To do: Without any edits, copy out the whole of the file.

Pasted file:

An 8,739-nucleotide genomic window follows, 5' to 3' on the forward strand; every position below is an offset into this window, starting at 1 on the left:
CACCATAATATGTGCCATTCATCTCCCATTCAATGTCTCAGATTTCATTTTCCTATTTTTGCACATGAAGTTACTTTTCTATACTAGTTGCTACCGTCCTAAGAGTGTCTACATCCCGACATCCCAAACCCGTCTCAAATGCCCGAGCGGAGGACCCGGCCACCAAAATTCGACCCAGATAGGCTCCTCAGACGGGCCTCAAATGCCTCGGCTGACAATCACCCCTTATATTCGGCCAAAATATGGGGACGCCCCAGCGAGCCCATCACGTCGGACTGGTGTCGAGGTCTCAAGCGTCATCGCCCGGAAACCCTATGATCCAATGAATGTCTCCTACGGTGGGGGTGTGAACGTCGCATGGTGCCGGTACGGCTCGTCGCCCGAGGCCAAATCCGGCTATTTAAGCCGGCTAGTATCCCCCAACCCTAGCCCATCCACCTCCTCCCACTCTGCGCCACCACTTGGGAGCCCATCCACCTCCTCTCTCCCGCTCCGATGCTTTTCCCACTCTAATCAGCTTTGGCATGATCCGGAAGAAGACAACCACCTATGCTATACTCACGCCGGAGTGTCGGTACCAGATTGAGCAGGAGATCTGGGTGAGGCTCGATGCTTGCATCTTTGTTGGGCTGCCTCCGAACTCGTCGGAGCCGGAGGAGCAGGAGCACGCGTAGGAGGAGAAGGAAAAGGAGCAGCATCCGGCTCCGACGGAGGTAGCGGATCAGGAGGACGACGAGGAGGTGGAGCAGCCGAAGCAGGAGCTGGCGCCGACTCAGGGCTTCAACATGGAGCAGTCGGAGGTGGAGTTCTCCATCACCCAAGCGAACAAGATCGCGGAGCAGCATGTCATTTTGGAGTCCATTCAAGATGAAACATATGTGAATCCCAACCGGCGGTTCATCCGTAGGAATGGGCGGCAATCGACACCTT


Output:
An 8,739-nucleotide genomic window follows, 5' to 3' on the forward strand; every position below is an offset into this window, starting at 1 on the left:
CACCATAATATGTGCCATTCATCTCCCATTCAATGTCTCAGATTTCATTTTCCTATTTTTGCACATGAAGTTACTTTTCTATACTAGTTGCTACCGTCCTAAGAGTGTCTACATCCCGACATCCCAAACCCGTCTCAAATGCCCGAGCGGAGGACCCGGCCACCAAAATTCGACCCAGATAGGCTCCTCAGACGGGCCTCAAATGCCTCGGCTGACAATCACCCCTTATATTCGGCCAAAATATGGGGACGCCCCAGCGAGCCCATCACGTCGGACTGGTGTCGAGGTCTCAAGCGTCATCGCCCGGAAACCCTATGATCCAATGAATGTCTCCTACGGTGGGGGTGTGAACGTCGCATGGTGCCGGTACGGCTCGTCGCCCGAGGCCAAATCCGGCTATTTAAGCCGGCTAGTATCCCCCAACCCTAGCCCATCCACCTCCTCCCACTCTGCGCCACCACTTGGGAGCCCATCCACCTCCTCTCTCCCGCTCCGATGCTTTTCCCACTCTAATCAGCTTTGGCATGATCCGGAAGAAGACAACCACCTATGCTATACTCACGCCGGAGTGTCGGTACCAGATTGAGCAGGAGATCTGGGTGAGGCTCGATGCTTGCATCTTTGTTGGGCTGCCTCCGAACTCGTCGGAGCCGGAGGAGCAGGAGCACGCGTAGGAGGAGAAGGAAAAGGAGCAGCATCCGGCTCCGACGGAGGTAGCGGATCAGGAGGACGACGAGGAGGTGGAGCAGCCGAAGCAGGAGCTGGCGCCGACTCAGGGCTTCAACATGGAGCAGTCGGAGGTGGAGTTCTCCATCACCCAAGCGAACAAGATCGCGGAGCAGCATGTCATTTTGGAGTCCATTCAAGATGAAACATATGTGAATCCCAACCGGCGGTTCATCCGTAGGAATGGGCGGCAATCGACACCTT